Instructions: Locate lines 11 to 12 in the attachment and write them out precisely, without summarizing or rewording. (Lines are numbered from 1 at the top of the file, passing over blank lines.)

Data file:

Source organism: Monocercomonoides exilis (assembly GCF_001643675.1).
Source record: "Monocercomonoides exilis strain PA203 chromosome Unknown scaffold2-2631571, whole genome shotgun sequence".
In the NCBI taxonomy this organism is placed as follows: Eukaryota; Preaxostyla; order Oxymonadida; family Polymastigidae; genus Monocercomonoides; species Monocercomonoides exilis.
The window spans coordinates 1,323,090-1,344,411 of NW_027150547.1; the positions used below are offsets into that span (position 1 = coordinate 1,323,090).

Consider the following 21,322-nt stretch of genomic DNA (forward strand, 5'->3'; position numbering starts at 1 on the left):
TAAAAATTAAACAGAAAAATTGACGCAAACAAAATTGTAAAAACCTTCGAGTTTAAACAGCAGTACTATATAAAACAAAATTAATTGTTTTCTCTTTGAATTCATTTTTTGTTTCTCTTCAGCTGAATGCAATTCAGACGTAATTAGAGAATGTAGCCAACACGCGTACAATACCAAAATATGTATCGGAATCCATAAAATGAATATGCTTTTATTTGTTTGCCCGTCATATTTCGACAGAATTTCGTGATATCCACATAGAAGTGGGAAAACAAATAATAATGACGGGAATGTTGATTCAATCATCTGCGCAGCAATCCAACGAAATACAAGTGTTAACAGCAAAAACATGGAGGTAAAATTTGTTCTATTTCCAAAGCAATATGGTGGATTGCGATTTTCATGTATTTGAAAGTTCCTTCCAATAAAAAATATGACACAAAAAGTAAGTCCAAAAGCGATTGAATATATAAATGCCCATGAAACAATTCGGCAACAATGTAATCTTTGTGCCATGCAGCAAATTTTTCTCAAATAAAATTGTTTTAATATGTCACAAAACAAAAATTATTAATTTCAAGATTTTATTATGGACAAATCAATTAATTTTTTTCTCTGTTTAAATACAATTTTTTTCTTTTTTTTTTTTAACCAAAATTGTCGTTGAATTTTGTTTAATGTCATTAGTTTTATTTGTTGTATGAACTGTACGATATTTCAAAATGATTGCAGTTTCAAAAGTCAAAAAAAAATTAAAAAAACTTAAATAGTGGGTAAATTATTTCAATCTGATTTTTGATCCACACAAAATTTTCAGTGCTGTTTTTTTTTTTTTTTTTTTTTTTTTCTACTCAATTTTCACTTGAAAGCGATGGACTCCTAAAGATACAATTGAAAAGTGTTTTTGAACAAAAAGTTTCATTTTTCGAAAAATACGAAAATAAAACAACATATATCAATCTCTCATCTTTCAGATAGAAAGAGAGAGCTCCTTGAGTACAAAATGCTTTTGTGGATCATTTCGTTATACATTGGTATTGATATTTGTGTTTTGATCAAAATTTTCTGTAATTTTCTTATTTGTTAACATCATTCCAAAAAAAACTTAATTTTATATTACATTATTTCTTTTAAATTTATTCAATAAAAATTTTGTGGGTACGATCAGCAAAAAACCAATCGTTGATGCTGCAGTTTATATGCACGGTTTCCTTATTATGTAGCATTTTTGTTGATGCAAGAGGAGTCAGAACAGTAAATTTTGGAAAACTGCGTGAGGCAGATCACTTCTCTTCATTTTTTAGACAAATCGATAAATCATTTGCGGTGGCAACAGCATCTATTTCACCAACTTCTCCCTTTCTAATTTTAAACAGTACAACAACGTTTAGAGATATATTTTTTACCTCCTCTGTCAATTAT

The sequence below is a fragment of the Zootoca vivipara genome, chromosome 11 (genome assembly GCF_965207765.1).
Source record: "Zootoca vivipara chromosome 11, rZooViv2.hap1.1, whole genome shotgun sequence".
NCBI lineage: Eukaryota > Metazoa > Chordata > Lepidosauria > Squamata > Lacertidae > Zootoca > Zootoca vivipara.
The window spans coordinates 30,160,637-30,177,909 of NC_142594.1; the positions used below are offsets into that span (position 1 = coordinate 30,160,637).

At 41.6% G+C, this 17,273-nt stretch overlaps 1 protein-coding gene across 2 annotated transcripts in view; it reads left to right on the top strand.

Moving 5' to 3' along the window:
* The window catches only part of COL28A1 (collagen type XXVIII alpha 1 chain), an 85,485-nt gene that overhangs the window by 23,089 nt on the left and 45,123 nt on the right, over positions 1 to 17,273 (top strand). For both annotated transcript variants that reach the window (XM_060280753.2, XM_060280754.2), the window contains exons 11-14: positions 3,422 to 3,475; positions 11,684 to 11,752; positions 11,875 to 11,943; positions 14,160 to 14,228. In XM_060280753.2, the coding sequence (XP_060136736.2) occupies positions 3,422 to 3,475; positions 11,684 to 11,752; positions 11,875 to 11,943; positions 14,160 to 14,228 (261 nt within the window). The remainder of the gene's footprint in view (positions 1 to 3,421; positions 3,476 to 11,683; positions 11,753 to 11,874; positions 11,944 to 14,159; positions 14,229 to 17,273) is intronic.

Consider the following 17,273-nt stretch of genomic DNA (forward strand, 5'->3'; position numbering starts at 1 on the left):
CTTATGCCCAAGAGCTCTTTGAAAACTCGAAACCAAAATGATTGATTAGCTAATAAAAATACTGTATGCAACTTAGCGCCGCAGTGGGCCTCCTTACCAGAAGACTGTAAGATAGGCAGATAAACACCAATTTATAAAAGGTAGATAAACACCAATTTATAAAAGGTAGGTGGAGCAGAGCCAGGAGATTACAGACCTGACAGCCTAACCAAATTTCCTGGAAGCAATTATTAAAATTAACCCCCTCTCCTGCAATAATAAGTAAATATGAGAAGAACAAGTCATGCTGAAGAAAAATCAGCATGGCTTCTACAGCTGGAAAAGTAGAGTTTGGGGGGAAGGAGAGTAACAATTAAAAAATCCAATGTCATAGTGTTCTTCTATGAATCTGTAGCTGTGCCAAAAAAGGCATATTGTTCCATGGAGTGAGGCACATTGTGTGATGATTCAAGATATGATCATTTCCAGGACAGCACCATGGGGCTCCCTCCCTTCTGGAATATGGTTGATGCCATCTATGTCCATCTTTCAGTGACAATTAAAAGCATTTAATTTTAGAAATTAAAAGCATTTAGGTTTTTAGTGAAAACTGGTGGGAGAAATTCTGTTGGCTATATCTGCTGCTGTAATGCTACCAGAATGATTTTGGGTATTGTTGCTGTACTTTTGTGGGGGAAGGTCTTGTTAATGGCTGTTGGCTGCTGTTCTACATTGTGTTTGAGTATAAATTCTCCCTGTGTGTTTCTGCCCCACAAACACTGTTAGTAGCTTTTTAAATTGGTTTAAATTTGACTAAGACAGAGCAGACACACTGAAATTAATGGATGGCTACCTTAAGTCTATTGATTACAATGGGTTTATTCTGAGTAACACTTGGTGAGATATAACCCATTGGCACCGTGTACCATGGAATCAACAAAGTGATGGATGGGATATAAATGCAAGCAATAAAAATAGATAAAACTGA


At 41.6% G+C, this 17,273-nt stretch overlaps 1 protein-coding gene across 2 annotated transcripts in view; it reads left to right on the top strand.

Moving 5' to 3' along the window: